The one good usage of dream sequences in movies
Dream sequences in movies make my skin itch, almost as badly as it does during long sex scenes. Sometimes I have to bite my tongue not to call out my frustration
“I GET IT! YOU’RE DREAMING/HAVING SEX. NOW CAN YOU PLEASE WAKE UP/FINISH WHAT YOU’VE STARTED SO WE CAN MOVE ON WITH THE MOVIE, PLEASE?”
Before we start an argument over my lack of love for dreams in movies I want to put in a disclaimer. Yes, there are movies where dreaming is essential and an important part of the story. I loved Inception. I liked Danny Boyle’s latest move Trance quite a bit. Overall I’m a fan of movies that explore various aspects of the human mind, such as in Eternal Sunshine of the Spotless Mind and The Matrix. Unlike many others I also liked Vanilla Sky and Shutter Island, not to mention Minority Report.
When I’m talking about my hatred for dream sequences it’s not that kind of dreams I refer to. The dreams, usually in the form of nightmares, that I hate so much are the ones that are tossed into the movie for no particular reason. And here are my objections:
1. They feel like fillers
As much as I love Star Trek and consider TNG the best series of them all, I always cringe when I realize it’s going to be a holo deck scene or – in worst case – an entire episode with it. I always imagined that the amount of holo deck was related to the state of the finances. If they were short on money they did more holo deck. It was cheaper per minute. And that’s how most dream sequences are in movies. They feel like a cheap way to spend some time, to drag out on a story that didn’t have enough of substance to fill an entire feature film.
2. They’re pointless
You would expect from a movie that there should be a reason for every scene they put into it. Shooting costs money and the time of the viewer’s is precious too, so you shouldn’t want to make a movie longer than necessary. But surprisingly dream scenes seem to go under a different set of rules. Over and over again we see scenes where the main characters are engaged doing things that have nothing to do with the plot whatsoever. It’s like a separate track that suddenly appears without any real tie to the rest of the film. You don’t learn anything new about the characters. You don’t learn anything about the story. They’re floating around like an isolated island and you never how why it’s there at all.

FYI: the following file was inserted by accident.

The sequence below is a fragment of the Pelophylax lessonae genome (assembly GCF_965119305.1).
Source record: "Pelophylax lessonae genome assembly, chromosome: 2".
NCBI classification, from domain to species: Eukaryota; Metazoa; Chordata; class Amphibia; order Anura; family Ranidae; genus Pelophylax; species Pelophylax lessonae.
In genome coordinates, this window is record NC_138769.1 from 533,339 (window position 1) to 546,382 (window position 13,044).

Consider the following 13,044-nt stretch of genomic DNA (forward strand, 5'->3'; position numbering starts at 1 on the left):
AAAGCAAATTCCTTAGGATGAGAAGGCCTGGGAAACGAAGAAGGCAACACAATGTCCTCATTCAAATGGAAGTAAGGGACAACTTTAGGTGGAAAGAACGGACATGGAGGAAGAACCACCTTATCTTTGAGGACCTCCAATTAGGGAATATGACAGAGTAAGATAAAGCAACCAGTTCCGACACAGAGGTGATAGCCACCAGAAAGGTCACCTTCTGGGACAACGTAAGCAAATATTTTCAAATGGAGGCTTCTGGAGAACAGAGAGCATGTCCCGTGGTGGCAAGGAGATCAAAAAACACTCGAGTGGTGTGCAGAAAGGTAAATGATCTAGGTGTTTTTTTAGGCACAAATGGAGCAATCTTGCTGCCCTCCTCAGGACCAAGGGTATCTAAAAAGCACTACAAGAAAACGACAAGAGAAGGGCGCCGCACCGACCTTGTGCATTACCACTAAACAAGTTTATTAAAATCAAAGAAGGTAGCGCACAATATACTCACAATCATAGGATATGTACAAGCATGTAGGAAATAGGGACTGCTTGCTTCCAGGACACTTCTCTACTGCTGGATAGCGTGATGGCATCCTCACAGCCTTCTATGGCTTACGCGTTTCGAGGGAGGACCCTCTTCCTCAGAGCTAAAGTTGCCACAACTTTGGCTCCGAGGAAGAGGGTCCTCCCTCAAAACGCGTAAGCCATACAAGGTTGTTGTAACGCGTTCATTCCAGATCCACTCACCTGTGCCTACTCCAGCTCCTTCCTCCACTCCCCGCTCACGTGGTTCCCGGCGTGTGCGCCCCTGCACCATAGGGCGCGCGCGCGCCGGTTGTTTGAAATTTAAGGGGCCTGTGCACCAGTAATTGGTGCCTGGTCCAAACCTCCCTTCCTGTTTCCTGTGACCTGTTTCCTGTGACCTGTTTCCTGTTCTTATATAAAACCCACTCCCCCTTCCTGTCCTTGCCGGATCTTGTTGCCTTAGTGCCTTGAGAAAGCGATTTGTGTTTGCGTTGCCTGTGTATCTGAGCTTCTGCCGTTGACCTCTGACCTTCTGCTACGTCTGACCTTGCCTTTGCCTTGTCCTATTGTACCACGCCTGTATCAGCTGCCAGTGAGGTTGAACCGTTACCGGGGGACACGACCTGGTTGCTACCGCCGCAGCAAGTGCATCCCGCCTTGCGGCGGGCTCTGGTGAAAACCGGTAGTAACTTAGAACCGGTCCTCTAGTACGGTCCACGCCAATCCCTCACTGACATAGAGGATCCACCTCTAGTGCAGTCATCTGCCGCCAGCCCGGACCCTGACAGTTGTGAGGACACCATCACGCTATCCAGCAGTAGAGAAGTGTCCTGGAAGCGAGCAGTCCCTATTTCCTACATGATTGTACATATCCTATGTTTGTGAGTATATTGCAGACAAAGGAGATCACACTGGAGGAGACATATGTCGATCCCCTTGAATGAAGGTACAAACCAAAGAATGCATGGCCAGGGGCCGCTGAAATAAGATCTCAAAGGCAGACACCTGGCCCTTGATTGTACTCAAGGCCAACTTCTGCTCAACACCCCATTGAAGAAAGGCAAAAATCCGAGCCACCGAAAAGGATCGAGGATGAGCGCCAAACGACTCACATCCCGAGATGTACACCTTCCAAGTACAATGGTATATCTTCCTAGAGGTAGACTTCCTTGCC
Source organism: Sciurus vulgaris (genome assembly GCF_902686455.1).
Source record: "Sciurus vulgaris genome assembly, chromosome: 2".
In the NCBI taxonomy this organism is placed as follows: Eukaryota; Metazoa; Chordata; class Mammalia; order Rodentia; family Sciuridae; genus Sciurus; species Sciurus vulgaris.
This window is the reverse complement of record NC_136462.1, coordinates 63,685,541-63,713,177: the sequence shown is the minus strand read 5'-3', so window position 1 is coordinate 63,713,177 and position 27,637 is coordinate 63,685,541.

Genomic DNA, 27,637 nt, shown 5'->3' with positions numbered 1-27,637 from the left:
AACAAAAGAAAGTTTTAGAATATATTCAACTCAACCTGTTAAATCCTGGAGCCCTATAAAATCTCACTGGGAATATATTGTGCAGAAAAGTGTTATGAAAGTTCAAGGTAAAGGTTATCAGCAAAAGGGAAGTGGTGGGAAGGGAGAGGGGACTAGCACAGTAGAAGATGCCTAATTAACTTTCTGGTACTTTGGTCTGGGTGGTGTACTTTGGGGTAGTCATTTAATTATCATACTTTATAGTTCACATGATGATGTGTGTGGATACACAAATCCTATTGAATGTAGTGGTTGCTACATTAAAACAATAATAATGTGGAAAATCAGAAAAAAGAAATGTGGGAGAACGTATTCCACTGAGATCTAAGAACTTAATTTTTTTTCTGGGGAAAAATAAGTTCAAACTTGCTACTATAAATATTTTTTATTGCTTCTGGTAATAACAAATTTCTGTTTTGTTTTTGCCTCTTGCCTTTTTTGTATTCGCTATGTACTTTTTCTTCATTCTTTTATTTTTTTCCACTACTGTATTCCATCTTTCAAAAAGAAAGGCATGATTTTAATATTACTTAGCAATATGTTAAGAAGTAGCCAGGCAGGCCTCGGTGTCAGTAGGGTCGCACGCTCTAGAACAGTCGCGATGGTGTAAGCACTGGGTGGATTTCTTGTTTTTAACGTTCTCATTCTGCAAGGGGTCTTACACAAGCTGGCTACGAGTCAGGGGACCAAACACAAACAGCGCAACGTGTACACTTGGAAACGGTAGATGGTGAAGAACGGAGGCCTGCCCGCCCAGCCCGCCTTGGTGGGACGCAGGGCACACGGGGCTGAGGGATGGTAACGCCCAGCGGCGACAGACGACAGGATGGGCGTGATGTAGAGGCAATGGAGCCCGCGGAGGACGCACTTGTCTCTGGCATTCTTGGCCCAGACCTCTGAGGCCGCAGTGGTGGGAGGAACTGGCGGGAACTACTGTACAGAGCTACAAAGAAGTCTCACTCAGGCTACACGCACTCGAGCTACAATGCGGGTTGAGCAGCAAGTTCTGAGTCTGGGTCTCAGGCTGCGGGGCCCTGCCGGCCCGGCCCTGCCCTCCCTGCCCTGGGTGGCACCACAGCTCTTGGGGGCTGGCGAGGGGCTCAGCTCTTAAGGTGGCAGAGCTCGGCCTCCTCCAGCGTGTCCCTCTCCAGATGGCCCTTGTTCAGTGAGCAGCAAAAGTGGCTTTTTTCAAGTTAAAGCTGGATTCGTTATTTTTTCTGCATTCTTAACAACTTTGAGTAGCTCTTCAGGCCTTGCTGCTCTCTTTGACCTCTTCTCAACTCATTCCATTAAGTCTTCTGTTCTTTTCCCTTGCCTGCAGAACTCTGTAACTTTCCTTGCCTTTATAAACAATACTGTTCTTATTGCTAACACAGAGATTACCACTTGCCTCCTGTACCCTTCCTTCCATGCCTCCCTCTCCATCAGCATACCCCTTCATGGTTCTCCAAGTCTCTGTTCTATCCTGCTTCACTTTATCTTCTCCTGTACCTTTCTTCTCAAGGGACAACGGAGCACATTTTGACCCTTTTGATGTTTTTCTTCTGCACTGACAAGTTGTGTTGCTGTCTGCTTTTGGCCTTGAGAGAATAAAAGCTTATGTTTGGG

3. They undermine my trust and suspension of disbelief.
Nightmares are especially overused in suspension and horror movies and that’s where I hate them most. They’re always used in a manner that makes you believe that what you see is what happening “for real” in the film. There will inevitably be some sound-based jump scares and then things will horrendously bad and then the main character will wake up dripping with sweat and you learn that it was only a dream. I will fall for that trick the first time it’s used in a movie. I do it every single time, because that’s how I watch movies: I immerse myself into them completely. But then the revelation comes that it was “only a dream”, which makes me feel like a fool, and as a result I’ll be much more on my guard for the rest of the movie. My level of suspension of disbelief falls to a minimum and I take a step back from the movie, observing it rather than bathing in it. “Ok, things are going bad, huh? I wouldn’t make a big fuss about it. I bet it’s just another dream.”
4. They’re immensely boring
I never tell other people about my dreams. My number one reason for this is that I never remember them, so there isn’t much of a choice. But even if I did remember them, I wouldn’t say anything about them unless someone begged for me to share it. And the reason for this is that I don’t want to expose others to what I hate so much myself.
Frankly I find it very hard to listen to other people telling me about their dreams. Every time it happens I start drifting away. My head keeps nodding and my mouth is smiling or my forehead is frowning, depending on the tone in the voice of the story teller. In reality I’m somewhere else.
Basically I see dreams as the equivalence of screensavers. I guess they’ve got some kind of function and that our brain needs to do idle work once in a while as a part of its maintenance. But this doesn’t qualify them as material for storytelling, be it as a part of a dinner conversation or in a movie. It’s engaging only to the dreamer herself. If dreaming sparks your creativity, my best advice is to save it for your diary.
One reason to include them
As far as I’m concerned I only see one usage of random dreams in movies. Provided they’re long enough, they’re pretty good for a bio break in case of emergency.
This post is a part of a blogathon arranged by the Swedish film blogging network Filmspanarna. The theme was: “Nightmares” (and yes, I may have stretched it a little bit in this post). Here are links to the other blog posts.